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What Is Mindfulness Meditation, and Can It Help Lawyers?

Sheldon Siporin

What Is Mindfulness Meditation, and Can It Help Lawyers?
Chunyip Wong via iStock

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Mindfulness meditation is trendy as an antidote to stress. Many lawyers are among those jumping on the meditation bandwagon. This trend has accelerated due to the pandemic, an added stressor for many of us. Finding ways to combat stressors that can undermine your health is important. Yet, mindfulness meditation is not necessarily a universal antidote, and not everyone finds it helpful. I have tried several kinds of meditation practices with mixed results.

What Is Mindfulness Meditation?

Mindfulness meditation entails focusing attention to encourage relaxation. The practice comes in diverse forms and styles, some more spiritually based than others. For instance, there are Zen Meditation, Loving Kindness Meditation, Vipassana, and Yogic forms of meditation. Still, all generally involve mental discipline and attentional focus.

Origins of Mindfulness Meditation

Mindfulness meditation is not a product of cognitive science; rather, it developed about 2500 years ago from ancient eastern and Buddhist philosophy. Dr. Jon Kabat-Zinn, originally a Ph.D. in molecular biology, has been a major proponent of secular mindfulness. In the 1970s, after studying with celebrated Buddhist monks, he used the practice as a stress reduction program at Massachusetts General Hospital for patients suffering from chronic pain. He called his technique Mindfulness-Based Stress Reduction or MSBR. You can find mindfulness workshops by Kabat-Zinn and others all over the internet.

Mindfulness: Beneficial for Some, Not All?

One beneficial aim of mindfulness is relaxation and stress reduction. However, if you’ve ever tried a mindfulness meditation practice, you may have encountered some obstacles. For example, novices often experience mind wandering as their thoughts drift. Others may begin to daydream or even doze off. I am embarrassed to be one of these folks. Such experiences are not uncommon, although they can be frustrating. Instructors may reassure newbies, advising them to tug their attention gently back into focus. Still, this is not as easy as it sounds, and the result might be increased stress.

Attention vs. Inattention

Relaxation is correlated with brain waves in the alpha state, where neurons are firing at roughly 8-12 Hz synchrony with other neurons. However, according to the McGovern Institute for Brain Research, enhanced synchrony between neurons in the alpha range is associated with inattention and distraction rather than focused attention. Effortful attention causes neurons to stop signaling in sync with one another and prompt them to start firing out of sync. This suggests that novice meditation practitioners may paradoxically increase their stress response. Lawyers may be especially prone to this, given their well-known tendency to be perfectionists. And, of course, law practice involves persistent attentional focus. So, can mindfulness backfire on an overly attentive lawyer?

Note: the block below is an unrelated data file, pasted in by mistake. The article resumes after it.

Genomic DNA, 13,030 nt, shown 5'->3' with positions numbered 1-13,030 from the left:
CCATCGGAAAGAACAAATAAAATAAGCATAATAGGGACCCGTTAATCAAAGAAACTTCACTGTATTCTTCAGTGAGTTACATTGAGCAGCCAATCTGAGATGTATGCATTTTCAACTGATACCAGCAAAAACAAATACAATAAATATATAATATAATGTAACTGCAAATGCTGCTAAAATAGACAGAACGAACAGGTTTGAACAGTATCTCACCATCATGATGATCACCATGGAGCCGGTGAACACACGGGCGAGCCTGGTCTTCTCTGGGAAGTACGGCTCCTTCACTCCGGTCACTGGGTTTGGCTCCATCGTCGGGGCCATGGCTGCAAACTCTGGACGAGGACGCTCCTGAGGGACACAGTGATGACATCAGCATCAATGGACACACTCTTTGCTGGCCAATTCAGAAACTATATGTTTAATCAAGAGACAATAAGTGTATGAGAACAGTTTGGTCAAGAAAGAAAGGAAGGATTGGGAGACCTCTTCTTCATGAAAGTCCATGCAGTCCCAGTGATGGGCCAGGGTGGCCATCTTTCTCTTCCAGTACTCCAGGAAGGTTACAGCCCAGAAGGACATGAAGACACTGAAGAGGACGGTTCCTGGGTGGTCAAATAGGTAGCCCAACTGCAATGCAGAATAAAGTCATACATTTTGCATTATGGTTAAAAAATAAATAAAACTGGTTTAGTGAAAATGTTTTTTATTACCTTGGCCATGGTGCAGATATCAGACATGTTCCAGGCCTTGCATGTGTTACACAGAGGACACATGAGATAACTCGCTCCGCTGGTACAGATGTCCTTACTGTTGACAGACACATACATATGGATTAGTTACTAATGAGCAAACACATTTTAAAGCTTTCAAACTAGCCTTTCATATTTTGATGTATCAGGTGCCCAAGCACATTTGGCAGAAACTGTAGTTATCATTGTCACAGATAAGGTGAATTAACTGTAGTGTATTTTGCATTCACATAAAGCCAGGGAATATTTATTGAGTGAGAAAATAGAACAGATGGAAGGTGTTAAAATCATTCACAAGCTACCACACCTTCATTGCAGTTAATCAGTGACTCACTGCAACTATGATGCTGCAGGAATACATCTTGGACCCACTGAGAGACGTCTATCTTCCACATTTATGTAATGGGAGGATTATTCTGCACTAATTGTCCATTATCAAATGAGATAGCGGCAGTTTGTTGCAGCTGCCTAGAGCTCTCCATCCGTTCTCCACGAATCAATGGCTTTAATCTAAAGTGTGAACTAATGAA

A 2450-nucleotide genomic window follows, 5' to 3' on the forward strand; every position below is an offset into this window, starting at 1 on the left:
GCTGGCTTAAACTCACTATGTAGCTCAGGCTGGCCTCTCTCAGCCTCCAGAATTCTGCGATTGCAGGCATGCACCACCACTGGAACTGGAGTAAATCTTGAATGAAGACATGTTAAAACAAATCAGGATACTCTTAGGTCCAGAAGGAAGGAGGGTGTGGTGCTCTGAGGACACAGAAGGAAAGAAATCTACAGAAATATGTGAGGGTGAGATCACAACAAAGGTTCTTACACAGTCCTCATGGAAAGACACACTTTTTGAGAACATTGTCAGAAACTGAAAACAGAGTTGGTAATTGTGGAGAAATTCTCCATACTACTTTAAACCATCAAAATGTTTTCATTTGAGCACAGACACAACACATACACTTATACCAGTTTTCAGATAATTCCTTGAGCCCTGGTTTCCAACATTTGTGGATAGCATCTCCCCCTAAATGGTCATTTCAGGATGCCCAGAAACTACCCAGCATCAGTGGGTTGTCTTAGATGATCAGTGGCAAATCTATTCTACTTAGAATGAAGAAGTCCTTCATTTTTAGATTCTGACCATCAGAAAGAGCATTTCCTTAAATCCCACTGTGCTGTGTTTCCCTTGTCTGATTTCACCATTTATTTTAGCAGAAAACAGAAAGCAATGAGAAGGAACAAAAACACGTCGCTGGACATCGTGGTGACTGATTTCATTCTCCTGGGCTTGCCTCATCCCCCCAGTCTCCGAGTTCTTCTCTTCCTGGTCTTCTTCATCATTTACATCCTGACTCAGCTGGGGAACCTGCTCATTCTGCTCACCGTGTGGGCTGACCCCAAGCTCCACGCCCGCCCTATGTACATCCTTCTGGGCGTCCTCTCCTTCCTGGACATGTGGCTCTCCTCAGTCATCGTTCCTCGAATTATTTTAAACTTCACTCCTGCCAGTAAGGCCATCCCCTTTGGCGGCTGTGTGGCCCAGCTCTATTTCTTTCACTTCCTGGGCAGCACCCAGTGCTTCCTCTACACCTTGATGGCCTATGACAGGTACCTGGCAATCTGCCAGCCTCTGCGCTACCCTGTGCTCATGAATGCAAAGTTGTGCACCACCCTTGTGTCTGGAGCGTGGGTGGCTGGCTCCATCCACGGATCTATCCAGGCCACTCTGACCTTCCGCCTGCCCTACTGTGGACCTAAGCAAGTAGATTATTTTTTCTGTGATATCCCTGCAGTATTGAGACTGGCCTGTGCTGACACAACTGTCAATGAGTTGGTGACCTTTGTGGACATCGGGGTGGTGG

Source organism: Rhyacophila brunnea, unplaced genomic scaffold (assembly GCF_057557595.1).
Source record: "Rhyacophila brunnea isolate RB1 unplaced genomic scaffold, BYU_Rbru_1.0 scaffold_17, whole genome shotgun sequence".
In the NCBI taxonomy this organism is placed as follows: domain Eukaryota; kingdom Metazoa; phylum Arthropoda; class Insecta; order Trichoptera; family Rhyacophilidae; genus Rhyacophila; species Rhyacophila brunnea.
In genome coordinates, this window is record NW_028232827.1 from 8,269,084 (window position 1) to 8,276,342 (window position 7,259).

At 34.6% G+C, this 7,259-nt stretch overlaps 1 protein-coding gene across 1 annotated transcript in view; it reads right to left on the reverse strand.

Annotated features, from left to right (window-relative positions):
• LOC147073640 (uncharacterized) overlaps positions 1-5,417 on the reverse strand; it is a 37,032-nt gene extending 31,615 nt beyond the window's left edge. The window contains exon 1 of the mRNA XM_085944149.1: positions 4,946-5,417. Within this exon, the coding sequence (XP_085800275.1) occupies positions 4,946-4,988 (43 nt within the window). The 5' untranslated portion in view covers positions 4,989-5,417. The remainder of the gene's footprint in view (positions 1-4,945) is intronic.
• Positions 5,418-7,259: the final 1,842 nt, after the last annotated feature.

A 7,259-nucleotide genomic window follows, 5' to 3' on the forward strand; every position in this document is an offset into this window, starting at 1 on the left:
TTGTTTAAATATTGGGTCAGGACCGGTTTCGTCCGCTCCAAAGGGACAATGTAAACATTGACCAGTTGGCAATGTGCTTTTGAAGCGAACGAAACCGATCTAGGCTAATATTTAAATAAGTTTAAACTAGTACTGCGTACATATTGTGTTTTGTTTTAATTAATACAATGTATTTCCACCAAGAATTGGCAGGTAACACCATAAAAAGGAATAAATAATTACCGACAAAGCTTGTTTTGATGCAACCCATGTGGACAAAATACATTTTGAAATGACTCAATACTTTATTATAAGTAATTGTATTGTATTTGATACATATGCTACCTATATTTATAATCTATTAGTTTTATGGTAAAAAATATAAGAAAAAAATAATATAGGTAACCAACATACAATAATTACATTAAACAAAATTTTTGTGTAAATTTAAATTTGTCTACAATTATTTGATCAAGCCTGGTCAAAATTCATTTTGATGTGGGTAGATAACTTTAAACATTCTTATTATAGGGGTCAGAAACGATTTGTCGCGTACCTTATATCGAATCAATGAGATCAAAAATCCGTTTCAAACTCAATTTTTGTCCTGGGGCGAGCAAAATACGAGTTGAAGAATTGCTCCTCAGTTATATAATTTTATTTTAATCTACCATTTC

An Alternative View

At times, we may need less focus of attention rather than more. There may be an alternative way to view mind wandering during mindfulness practice. Our brains are complex, subtle, and nuanced mechanisms. If your mind wanders or you venture into daydreaming during meditation, your brain may be doing what it needs to do.

Daydreaming may have negative connotations in our productivity-centered culture, but it can be a positive process. In fact, according to the Harvard Health Blog, daydreaming is a natural and necessary process to keep the brain refreshed. One Harvard study found that we may spend 30 percent of our waking hours daydreaming, whether we realize this or not.

If Your Mind Wanders During Meditation, Maybe That’s What Your Brain Needs

Sleep, as well as daydreaming, is an essential physiological process. Yet, many people don’t get enough rest in our harried society. Even a world-renowned yoga and meditation teacher recently admitted during a lecture that she had insomnia. Often lawyers work more than 40 hours a week. The American Bar Association has reported that attorneys are among the most sleep-deprived professionals.

So, try mindfulness meditation. But if your meditation practice falters and you drift off into a pleasant daydream or doze, maybe you should let it go. Perhaps your brain is doing exactly what it needs to do. In this way, meditation may be helpful even if it doesn’t work as it should. Sometimes a mindless lawyer may be a more relaxed and healthier lawyer than a mindful one.